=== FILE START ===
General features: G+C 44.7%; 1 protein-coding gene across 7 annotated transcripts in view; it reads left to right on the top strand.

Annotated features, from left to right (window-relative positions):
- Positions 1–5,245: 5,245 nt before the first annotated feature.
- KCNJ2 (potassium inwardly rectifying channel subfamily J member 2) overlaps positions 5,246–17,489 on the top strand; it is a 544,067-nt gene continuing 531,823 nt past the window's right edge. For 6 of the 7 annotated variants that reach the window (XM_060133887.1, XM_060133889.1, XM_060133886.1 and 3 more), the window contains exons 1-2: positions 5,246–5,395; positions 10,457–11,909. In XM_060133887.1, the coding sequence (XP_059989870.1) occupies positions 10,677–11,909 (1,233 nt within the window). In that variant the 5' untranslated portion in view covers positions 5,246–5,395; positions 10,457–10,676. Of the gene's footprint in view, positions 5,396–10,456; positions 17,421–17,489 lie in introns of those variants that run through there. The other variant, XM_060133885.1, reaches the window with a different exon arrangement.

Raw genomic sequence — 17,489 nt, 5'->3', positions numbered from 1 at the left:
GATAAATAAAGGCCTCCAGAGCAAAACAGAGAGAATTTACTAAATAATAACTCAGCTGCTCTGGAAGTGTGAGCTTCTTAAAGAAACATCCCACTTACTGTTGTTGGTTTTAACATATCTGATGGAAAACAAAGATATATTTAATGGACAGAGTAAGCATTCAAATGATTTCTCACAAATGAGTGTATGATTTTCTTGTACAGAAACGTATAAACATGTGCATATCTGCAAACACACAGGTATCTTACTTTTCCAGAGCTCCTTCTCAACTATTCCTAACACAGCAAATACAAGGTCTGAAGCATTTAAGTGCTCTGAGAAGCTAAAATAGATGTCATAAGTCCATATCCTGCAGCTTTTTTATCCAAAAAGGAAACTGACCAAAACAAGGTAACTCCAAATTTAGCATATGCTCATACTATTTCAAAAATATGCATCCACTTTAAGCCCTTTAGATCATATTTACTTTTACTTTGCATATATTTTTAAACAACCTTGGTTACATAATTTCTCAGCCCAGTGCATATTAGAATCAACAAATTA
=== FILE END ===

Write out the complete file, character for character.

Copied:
General features: G+C 44.7%; 1 protein-coding gene across 7 annotated transcripts in view; it reads left to right on the top strand.

Annotated features, from left to right (window-relative positions):
- Positions 1–5,245: 5,245 nt before the first annotated feature.
- KCNJ2 (potassium inwardly rectifying channel subfamily J member 2) overlaps positions 5,246–17,489 on the top strand; it is a 544,067-nt gene continuing 531,823 nt past the window's right edge. For 6 of the 7 annotated variants that reach the window (XM_060133887.1, XM_060133889.1, XM_060133886.1 and 3 more), the window contains exons 1-2: positions 5,246–5,395; positions 10,457–11,909. In XM_060133887.1, the coding sequence (XP_059989870.1) occupies positions 10,677–11,909 (1,233 nt within the window). In that variant the 5' untranslated portion in view covers positions 5,246–5,395; positions 10,457–10,676. Of the gene's footprint in view, positions 5,396–10,456; positions 17,421–17,489 lie in introns of those variants that run through there. The other variant, XM_060133885.1, reaches the window with a different exon arrangement.

Raw genomic sequence — 17,489 nt, 5'->3', positions numbered from 1 at the left:
GATAAATAAAGGCCTCCAGAGCAAAACAGAGAGAATTTACTAAATAATAACTCAGCTGCTCTGGAAGTGTGAGCTTCTTAAAGAAACATCCCACTTACTGTTGTTGGTTTTAACATATCTGATGGAAAACAAAGATATATTTAATGGACAGAGTAAGCATTCAAATGATTTCTCACAAATGAGTGTATGATTTTCTTGTACAGAAACGTATAAACATGTGCATATCTGCAAACACACAGGTATCTTACTTTTCCAGAGCTCCTTCTCAACTATTCCTAACACAGCAAATACAAGGTCTGAAGCATTTAAGTGCTCTGAGAAGCTAAAATAGATGTCATAAGTCCATATCCTGCAGCTTTTTTATCCAAAAAGGAAACTGACCAAAACAAGGTAACTCCAAATTTAGCATATGCTCATACTATTTCAAAAATATGCATCCACTTTAAGCCCTTTAGATCATATTTACTTTTACTTTGCATATATTTTTAAACAACCTTGGTTACATAATTTCTCAGCCCAGTGCATATTAGAATCAACAAATTA